- If possible avoid ‘letters of intent’ as they encourage arguments over details in the contract not covered in the letter of intent. There are many cases where disputes have gone to Court with no signed contract in place. At the very least a letter of intent should limit activity to pre-construction activity, such as engineering design and pre-ordering of long-delivery items of manufacture. It is also beneficial to define payment terms in a letter of intent as this can be one of the most contentious matters of legal disputes. There is no exact legal definition of Quantum Merruit, and so a letter of intent should describe how overheads, profit and indirect costs are to be treated.
Many claims are based on delays resulting from design consultants issuing schedules, drawings and specifications after construction has begun. Conflict can then arise due to arguable deficiencies in that information:
- Missing, or not produced.
- Insufficient to order or build.
- Unclear or conflicting.
- Inconsistent with pricing information.
- Inappropriate or not fit for purpose.
- Uncoordinated with other information.
Many contracts require the contractor to draw up a contractor’s master programme after the execution of the contract. The contract documents should specify the level of detail required by the contractor's master programme, however, the contractor should make allowance for the following:
- Realistic time for carrying out each section of the work, with proper consultation and agreement with the major subcontractors involved.
- Sensible periods for specialist design and manufacture, including approval periods for checking conformity and co-ordination with other specialist input.
- Providing consultants with an even workload for the approval of specialist drawings.
- A stated system for recording progress against programme and future updating to reflect enforced changes.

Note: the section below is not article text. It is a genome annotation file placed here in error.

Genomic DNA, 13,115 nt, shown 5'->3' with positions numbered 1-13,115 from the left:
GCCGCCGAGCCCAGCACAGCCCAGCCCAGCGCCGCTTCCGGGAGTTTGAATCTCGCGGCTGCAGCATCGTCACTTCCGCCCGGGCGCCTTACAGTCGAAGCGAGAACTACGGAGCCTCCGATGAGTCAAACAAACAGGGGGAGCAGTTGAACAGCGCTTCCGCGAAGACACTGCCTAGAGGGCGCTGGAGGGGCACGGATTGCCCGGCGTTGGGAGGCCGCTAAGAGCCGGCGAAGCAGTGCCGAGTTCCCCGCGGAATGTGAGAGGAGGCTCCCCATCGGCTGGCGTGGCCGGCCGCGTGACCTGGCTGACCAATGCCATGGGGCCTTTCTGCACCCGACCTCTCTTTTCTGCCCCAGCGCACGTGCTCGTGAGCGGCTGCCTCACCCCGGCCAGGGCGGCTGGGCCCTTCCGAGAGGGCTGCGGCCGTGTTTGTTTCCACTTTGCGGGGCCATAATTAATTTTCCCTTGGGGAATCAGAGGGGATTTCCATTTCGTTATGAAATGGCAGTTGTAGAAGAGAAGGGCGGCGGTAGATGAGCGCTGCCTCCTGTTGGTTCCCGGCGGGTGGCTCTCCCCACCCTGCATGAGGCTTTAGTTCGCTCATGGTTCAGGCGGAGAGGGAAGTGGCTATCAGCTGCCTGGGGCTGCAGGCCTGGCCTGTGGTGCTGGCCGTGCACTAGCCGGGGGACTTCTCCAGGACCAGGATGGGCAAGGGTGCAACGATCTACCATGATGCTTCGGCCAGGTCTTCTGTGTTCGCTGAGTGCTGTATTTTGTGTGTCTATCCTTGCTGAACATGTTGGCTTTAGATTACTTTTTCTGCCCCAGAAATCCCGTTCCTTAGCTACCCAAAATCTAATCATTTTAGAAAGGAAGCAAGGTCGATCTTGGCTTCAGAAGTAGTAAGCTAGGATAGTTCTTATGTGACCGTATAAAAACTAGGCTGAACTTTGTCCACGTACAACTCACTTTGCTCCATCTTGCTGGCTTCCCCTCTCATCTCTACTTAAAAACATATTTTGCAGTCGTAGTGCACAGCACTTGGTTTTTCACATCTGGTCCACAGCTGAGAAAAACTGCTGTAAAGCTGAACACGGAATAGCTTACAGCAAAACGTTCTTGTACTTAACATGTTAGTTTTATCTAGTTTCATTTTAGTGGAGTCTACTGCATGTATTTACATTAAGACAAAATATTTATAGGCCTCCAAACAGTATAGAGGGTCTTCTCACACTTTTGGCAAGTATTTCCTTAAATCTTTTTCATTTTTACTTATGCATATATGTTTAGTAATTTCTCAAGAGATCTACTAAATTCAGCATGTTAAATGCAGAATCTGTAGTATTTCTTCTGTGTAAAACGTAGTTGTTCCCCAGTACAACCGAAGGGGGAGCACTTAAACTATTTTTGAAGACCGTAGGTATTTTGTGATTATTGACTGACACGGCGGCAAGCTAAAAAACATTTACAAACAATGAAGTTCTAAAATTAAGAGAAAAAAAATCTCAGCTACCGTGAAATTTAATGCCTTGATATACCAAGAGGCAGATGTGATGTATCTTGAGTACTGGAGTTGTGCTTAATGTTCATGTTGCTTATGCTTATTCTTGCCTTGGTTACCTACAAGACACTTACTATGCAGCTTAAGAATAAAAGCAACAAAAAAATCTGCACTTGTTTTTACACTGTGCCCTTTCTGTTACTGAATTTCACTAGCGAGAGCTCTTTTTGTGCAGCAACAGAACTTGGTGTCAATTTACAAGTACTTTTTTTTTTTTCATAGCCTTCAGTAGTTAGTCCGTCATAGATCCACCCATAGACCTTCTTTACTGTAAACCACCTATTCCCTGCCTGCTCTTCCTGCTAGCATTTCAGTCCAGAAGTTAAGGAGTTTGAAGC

Upon receipt of the contractor’s master programme, the client’s team should examine and challenge any aspects of the programme that cannot be justified. This programme is most likely to be the basis upon which all future claims for delay, extensions of time, disruption and loss and expense are based and judgments made. Challenging the contractor’s master programme at a later date when claims are submitted is arguing from a position of weakness.
The client should not ‘approve’ the contractor’s master programme, as approval might be considered to relieve the contractor of liability for programming the works in such a way as to achieve the completion date.
 Cause and effect
Global claims, made by lumping together many different causes of delay to make a case for continuous disruption and cumulative effect, has not always found favour with the courts. This method of ‘death by a thousand cuts’ can be fairly easily counter-challenged by the client’s team, citing all the contractor’s deficiencies such as; labour shortages, poor management, plant breakdowns and subcontractor non-performance. This all leads to the argument of parallel, concurrent or contemporaneous delay.
It is better to be specific rather than generic. This is a more painstaking exercise requiring more intellectual rigour, as the claimant lists each alleged default, linking it against the consequential delay and its knock-on effect, backed by contemporary records.